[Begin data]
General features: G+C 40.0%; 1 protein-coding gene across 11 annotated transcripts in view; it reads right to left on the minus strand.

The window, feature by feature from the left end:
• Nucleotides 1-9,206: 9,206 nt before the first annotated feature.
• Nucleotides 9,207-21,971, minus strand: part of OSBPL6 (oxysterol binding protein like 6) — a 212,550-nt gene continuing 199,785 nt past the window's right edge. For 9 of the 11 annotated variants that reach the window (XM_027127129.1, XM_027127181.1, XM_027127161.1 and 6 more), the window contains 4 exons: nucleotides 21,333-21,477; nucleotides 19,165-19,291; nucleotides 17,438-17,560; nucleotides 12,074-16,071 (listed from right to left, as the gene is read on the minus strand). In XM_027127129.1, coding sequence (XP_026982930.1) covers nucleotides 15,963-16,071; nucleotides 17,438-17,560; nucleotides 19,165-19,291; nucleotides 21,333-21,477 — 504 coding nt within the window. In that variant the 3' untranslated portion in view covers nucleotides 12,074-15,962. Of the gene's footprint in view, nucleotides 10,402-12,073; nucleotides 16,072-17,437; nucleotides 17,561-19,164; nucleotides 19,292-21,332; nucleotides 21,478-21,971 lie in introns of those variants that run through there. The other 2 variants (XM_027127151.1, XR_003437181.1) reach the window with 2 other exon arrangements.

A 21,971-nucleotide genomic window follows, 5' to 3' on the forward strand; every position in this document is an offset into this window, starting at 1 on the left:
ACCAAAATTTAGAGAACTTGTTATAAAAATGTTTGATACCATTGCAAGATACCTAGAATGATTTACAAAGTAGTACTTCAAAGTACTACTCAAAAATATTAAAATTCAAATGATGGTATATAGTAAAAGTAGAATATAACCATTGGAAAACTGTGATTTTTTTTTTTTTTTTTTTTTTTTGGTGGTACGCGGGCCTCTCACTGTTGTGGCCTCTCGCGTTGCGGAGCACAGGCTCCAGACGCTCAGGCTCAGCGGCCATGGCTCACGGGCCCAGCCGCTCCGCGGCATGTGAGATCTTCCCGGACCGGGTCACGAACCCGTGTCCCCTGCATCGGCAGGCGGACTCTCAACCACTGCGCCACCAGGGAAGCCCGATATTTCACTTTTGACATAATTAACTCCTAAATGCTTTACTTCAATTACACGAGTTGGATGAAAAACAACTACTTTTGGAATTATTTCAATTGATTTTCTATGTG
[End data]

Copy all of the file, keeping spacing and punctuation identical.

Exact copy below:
General features: G+C 40.0%; 1 protein-coding gene across 11 annotated transcripts in view; it reads right to left on the minus strand.

The window, feature by feature from the left end:
• Nucleotides 1-9,206: 9,206 nt before the first annotated feature.
• Nucleotides 9,207-21,971, minus strand: part of OSBPL6 (oxysterol binding protein like 6) — a 212,550-nt gene continuing 199,785 nt past the window's right edge. For 9 of the 11 annotated variants that reach the window (XM_027127129.1, XM_027127181.1, XM_027127161.1 and 6 more), the window contains 4 exons: nucleotides 21,333-21,477; nucleotides 19,165-19,291; nucleotides 17,438-17,560; nucleotides 12,074-16,071 (listed from right to left, as the gene is read on the minus strand). In XM_027127129.1, coding sequence (XP_026982930.1) covers nucleotides 15,963-16,071; nucleotides 17,438-17,560; nucleotides 19,165-19,291; nucleotides 21,333-21,477 — 504 coding nt within the window. In that variant the 3' untranslated portion in view covers nucleotides 12,074-15,962. Of the gene's footprint in view, nucleotides 10,402-12,073; nucleotides 16,072-17,437; nucleotides 17,561-19,164; nucleotides 19,292-21,332; nucleotides 21,478-21,971 lie in introns of those variants that run through there. The other 2 variants (XM_027127151.1, XR_003437181.1) reach the window with 2 other exon arrangements.

A 21,971-nucleotide genomic window follows, 5' to 3' on the forward strand; every position in this document is an offset into this window, starting at 1 on the left:
ACCAAAATTTAGAGAACTTGTTATAAAAATGTTTGATACCATTGCAAGATACCTAGAATGATTTACAAAGTAGTACTTCAAAGTACTACTCAAAAATATTAAAATTCAAATGATGGTATATAGTAAAAGTAGAATATAACCATTGGAAAACTGTGATTTTTTTTTTTTTTTTTTTTTTTTGGTGGTACGCGGGCCTCTCACTGTTGTGGCCTCTCGCGTTGCGGAGCACAGGCTCCAGACGCTCAGGCTCAGCGGCCATGGCTCACGGGCCCAGCCGCTCCGCGGCATGTGAGATCTTCCCGGACCGGGTCACGAACCCGTGTCCCCTGCATCGGCAGGCGGACTCTCAACCACTGCGCCACCAGGGAAGCCCGATATTTCACTTTTGACATAATTAACTCCTAAATGCTTTACTTCAATTACACGAGTTGGATGAAAAACAACTACTTTTGGAATTATTTCAATTGATTTTCTATGTG